Gas shortage 2021 – Gas stations ‘could run out of fuel TODAY’ after DarkSide attack on Colonial Pipeline
GAS stations could run out of fuel starting TODAY after a major US pipeline was hit by a huge cyberattack, according to some experts.
The cyber hack, branded an "act of war" by former House Speaker Newt Gingrich, forced fuel stations along the East Coast to shut up shop due to fuel shortages.
The pipeline transports roughly 45 percent of all fuel used on the East Coast.
Patrick DeHaan, head of petroleum analysis at fuel-savings app GasBuddy, told USA Today widespread outages could hit from Tuesday.
"Nobody is out yet, but we’re probably right on the cusp," he said.
"Today, tomorrow, especially Wednesday, you're going to see some outages."
A Russian crime group named "DarkSide" is allegedly behind the ransomware attack that led to the chaos.
DarkSide targets large corporations for ransom by capturing the victim's confidential data and threatening to leak it if the ransom isn't paid.
It is not known what the Colonial Pipeline ransom is, if it is being negotiated, or if it has been paid.
Several East Coast states are served by the Colonial Pipeline, and some of them are seeing fuel shortages in the wake of the temporary shutdown.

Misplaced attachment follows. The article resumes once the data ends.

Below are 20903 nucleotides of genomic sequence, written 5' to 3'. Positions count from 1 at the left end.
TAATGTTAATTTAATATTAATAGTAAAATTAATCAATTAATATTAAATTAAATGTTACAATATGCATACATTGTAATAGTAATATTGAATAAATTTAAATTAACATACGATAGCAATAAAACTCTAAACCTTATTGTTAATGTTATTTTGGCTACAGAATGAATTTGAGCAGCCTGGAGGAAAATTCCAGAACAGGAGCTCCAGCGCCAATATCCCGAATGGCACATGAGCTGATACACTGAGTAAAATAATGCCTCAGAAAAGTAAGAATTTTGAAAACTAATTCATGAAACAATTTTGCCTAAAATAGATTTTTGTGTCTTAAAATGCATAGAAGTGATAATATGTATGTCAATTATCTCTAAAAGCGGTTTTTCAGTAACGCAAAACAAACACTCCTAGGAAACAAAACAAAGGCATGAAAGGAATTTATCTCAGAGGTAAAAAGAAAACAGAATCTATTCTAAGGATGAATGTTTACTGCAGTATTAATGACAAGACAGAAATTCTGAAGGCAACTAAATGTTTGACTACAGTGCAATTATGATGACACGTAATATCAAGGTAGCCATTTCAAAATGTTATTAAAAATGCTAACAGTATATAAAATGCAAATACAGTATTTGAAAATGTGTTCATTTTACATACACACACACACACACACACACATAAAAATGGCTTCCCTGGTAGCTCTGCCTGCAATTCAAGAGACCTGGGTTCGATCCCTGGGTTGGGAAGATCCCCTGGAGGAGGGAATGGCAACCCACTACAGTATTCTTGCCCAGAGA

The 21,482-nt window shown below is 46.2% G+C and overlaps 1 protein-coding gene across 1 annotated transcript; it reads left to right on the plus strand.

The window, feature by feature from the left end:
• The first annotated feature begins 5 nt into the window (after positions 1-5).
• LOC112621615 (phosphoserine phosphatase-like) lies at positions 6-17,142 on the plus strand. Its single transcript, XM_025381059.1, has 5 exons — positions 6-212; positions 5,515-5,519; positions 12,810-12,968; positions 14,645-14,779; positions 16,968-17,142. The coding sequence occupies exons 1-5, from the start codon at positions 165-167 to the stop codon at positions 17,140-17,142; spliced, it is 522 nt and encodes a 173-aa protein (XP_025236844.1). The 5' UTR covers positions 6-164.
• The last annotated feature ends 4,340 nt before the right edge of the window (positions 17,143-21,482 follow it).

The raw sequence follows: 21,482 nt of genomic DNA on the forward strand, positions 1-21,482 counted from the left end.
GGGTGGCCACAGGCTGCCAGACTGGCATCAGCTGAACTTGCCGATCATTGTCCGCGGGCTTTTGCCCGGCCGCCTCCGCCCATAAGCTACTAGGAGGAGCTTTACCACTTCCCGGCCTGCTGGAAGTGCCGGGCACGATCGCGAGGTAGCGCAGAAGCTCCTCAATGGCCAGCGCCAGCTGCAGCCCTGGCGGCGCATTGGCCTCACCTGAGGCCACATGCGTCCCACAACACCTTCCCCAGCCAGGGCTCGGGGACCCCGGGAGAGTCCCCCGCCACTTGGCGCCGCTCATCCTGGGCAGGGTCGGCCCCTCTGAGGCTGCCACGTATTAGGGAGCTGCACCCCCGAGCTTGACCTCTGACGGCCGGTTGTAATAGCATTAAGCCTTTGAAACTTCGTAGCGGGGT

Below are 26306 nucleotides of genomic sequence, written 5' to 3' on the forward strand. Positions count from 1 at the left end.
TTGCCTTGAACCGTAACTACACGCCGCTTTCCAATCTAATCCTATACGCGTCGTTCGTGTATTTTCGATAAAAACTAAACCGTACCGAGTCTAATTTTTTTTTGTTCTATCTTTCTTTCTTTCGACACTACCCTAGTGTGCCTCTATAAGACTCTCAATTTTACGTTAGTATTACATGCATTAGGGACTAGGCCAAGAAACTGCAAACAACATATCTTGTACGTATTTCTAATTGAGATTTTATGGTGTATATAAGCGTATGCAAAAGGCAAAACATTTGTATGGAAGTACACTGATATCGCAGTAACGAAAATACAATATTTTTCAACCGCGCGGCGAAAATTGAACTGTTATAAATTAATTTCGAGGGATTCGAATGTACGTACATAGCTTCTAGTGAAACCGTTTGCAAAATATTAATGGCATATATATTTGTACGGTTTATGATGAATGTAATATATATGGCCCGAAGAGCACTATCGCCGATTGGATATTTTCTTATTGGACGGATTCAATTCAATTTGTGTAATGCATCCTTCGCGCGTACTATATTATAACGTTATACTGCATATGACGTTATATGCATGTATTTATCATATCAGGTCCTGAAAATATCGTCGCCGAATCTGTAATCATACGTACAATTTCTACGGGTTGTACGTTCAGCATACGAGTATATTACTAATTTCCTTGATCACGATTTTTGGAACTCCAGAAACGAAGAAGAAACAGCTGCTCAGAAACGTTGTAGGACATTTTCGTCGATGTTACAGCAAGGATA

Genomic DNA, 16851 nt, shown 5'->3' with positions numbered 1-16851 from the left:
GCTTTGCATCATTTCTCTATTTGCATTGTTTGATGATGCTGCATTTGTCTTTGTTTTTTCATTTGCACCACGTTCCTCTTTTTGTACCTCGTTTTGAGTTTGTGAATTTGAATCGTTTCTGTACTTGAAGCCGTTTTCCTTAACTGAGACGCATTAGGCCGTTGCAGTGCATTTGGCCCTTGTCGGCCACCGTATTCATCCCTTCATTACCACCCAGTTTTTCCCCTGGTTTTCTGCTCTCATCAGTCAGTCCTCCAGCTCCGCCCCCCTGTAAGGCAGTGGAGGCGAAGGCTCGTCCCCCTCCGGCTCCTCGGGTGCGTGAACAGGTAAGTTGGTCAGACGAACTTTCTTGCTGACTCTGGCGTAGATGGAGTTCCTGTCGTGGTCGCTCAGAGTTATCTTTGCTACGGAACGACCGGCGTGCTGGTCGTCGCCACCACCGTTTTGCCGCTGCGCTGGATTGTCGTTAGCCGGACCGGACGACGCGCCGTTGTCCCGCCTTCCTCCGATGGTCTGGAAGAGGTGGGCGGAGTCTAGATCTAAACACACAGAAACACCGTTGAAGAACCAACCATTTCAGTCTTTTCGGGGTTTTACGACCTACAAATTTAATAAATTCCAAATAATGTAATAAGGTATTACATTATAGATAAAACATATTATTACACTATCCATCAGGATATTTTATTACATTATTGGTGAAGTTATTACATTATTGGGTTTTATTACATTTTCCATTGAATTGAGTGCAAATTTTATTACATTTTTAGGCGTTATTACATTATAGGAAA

90 U.S. military installations are also served by the pipeline.
In addition, 26 oil refineries are also served by the important pipeline, Bloomberg reports.
TWO SIMILAR CYBERATTACKS CAME BEFORE THE COLONIAL PIPELINE HACK
The Colonial Pipeline cyberattack came just months after two other major attacks on American computer networks.
These include the Solar Winds hack, which was believed to have been carried out by Russia, and a hack attempt on Microsoft, which was thought to be the work of China.
WILL GAS PRICES GO UP DUE TO FUEL SHORTAGE?
The national gas price average jumped six cents to $2.96 on Monday, according to AAA.
That was just a few days after the Colonial Pipeline was temporarily shut down in the wake of a cyberattack last week.
"Areas including Mississippi, Tennessee, and the east coast from Georgia into Delaware are most likely to experience limited fuel availability and price increases, as early as this week," AAA spokesperson Jeanette McGee said.
"These states may see prices increase three to seven cents this week."